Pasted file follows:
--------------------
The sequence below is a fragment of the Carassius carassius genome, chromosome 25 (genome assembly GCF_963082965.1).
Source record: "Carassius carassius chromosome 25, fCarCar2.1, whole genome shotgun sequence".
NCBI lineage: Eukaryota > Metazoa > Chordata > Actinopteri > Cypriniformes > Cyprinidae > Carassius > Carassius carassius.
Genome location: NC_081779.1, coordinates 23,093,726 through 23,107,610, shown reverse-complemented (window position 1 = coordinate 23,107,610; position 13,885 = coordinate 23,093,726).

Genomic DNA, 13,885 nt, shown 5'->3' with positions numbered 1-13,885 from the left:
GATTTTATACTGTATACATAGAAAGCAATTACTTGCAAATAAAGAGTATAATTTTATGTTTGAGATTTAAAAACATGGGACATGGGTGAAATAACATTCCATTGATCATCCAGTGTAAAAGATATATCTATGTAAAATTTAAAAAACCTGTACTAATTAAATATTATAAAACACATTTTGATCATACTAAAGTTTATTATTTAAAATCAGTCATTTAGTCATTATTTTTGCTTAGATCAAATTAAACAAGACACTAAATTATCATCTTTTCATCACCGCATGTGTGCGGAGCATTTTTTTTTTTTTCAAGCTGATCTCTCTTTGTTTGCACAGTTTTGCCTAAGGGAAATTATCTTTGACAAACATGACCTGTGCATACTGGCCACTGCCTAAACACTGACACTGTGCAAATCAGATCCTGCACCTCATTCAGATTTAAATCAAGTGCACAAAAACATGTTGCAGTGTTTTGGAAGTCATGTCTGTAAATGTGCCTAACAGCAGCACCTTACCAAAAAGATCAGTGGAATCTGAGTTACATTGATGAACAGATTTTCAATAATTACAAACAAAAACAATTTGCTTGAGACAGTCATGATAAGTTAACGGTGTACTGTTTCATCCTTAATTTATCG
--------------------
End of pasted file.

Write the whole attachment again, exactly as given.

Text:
The sequence below is a fragment of the Carassius carassius genome, chromosome 25 (genome assembly GCF_963082965.1).
Source record: "Carassius carassius chromosome 25, fCarCar2.1, whole genome shotgun sequence".
NCBI lineage: Eukaryota > Metazoa > Chordata > Actinopteri > Cypriniformes > Cyprinidae > Carassius > Carassius carassius.
Genome location: NC_081779.1, coordinates 23,093,726 through 23,107,610, shown reverse-complemented (window position 1 = coordinate 23,107,610; position 13,885 = coordinate 23,093,726).

Genomic DNA, 13,885 nt, shown 5'->3' with positions numbered 1-13,885 from the left:
GATTTTATACTGTATACATAGAAAGCAATTACTTGCAAATAAAGAGTATAATTTTATGTTTGAGATTTAAAAACATGGGACATGGGTGAAATAACATTCCATTGATCATCCAGTGTAAAAGATATATCTATGTAAAATTTAAAAAACCTGTACTAATTAAATATTATAAAACACATTTTGATCATACTAAAGTTTATTATTTAAAATCAGTCATTTAGTCATTATTTTTGCTTAGATCAAATTAAACAAGACACTAAATTATCATCTTTTCATCACCGCATGTGTGCGGAGCATTTTTTTTTTTTTCAAGCTGATCTCTCTTTGTTTGCACAGTTTTGCCTAAGGGAAATTATCTTTGACAAACATGACCTGTGCATACTGGCCACTGCCTAAACACTGACACTGTGCAAATCAGATCCTGCACCTCATTCAGATTTAAATCAAGTGCACAAAAACATGTTGCAGTGTTTTGGAAGTCATGTCTGTAAATGTGCCTAACAGCAGCACCTTACCAAAAAGATCAGTGGAATCTGAGTTACATTGATGAACAGATTTTCAATAATTACAAACAAAAACAATTTGCTTGAGACAGTCATGATAAGTTAACGGTGTACTGTTTCATCCTTAATTTATCG